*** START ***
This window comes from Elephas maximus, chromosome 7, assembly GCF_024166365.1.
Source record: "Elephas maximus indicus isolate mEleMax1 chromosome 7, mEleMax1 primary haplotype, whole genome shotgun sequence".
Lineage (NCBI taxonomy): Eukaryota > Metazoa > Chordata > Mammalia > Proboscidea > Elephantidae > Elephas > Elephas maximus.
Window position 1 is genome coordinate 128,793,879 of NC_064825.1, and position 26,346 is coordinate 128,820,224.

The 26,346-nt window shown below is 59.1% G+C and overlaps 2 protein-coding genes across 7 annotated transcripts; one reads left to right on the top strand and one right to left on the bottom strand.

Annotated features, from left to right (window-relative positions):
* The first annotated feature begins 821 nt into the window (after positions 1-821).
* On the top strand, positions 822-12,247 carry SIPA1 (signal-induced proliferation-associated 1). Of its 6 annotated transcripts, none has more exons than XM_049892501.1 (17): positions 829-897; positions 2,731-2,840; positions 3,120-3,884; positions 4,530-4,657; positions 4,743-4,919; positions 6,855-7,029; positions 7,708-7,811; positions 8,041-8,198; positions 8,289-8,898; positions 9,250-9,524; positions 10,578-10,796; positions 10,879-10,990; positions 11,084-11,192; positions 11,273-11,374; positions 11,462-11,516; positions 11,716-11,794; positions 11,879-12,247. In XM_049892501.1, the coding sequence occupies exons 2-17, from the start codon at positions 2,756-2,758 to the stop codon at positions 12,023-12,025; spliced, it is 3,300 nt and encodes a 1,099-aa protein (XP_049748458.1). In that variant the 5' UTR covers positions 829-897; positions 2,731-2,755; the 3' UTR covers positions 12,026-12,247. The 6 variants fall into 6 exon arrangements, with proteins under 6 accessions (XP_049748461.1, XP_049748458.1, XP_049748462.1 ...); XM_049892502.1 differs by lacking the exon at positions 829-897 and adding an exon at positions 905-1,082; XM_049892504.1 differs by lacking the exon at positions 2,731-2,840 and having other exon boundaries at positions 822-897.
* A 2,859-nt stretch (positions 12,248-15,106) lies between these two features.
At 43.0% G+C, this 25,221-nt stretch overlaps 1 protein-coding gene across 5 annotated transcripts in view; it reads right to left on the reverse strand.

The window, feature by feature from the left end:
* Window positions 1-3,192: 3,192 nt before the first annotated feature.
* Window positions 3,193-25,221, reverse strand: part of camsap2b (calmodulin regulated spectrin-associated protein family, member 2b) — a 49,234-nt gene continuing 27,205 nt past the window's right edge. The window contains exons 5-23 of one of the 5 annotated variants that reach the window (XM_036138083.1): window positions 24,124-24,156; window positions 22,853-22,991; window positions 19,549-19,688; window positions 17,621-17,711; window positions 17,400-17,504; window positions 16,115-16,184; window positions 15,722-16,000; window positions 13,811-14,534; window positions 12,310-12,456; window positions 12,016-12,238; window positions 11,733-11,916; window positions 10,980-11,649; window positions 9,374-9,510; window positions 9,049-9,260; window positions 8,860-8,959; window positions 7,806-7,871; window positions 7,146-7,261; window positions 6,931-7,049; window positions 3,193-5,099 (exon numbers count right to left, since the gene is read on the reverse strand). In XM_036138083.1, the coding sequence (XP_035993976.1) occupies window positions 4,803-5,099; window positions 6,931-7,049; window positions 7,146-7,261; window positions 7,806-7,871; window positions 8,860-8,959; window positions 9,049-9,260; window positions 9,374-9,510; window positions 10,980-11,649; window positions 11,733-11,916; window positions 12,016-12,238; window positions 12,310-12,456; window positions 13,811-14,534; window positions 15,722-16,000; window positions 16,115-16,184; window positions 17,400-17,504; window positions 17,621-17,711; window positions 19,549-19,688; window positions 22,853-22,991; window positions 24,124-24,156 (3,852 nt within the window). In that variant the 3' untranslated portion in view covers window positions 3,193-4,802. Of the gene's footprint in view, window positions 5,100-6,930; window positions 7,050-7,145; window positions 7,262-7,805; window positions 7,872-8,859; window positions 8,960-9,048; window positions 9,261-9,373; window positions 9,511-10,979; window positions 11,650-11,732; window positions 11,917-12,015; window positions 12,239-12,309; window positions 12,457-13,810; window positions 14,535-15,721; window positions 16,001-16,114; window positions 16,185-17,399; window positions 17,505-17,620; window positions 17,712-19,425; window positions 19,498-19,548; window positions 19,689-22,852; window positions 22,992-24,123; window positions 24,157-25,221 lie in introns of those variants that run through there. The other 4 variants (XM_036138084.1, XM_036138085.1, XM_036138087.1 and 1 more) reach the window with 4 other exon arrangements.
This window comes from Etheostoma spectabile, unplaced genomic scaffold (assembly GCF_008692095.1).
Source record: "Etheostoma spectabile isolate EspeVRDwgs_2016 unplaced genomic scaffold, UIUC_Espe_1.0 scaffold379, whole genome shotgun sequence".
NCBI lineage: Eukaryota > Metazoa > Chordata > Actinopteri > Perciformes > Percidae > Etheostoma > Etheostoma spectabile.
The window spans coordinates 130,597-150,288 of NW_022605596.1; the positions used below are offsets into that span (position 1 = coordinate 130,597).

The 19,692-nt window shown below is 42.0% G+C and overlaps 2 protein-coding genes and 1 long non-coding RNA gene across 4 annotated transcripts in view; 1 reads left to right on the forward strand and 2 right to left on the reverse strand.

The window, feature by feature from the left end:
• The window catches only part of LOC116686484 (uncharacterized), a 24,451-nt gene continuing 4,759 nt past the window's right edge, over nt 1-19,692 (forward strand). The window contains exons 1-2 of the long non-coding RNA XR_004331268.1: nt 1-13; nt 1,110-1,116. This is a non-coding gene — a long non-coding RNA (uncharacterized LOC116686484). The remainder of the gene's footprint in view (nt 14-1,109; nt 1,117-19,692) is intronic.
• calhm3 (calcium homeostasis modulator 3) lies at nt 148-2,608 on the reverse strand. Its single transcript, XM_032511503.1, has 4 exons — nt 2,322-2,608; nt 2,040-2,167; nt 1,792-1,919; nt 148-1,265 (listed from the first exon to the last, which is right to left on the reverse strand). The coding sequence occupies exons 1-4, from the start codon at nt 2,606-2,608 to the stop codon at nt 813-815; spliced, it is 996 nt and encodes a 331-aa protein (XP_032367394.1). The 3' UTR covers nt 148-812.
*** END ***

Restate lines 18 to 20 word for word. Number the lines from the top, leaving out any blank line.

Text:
The 19,692-nt window shown below is 42.0% G+C and overlaps 2 protein-coding genes and 1 long non-coding RNA gene across 4 annotated transcripts in view; 1 reads left to right on the forward strand and 2 right to left on the reverse strand.

The window, feature by feature from the left end:
• The window catches only part of LOC116686484 (uncharacterized), a 24,451-nt gene continuing 4,759 nt past the window's right edge, over nt 1-19,692 (forward strand). The window contains exons 1-2 of the long non-coding RNA XR_004331268.1: nt 1-13; nt 1,110-1,116. This is a non-coding gene — a long non-coding RNA (uncharacterized LOC116686484). The remainder of the gene's footprint in view (nt 14-1,109; nt 1,117-19,692) is intronic.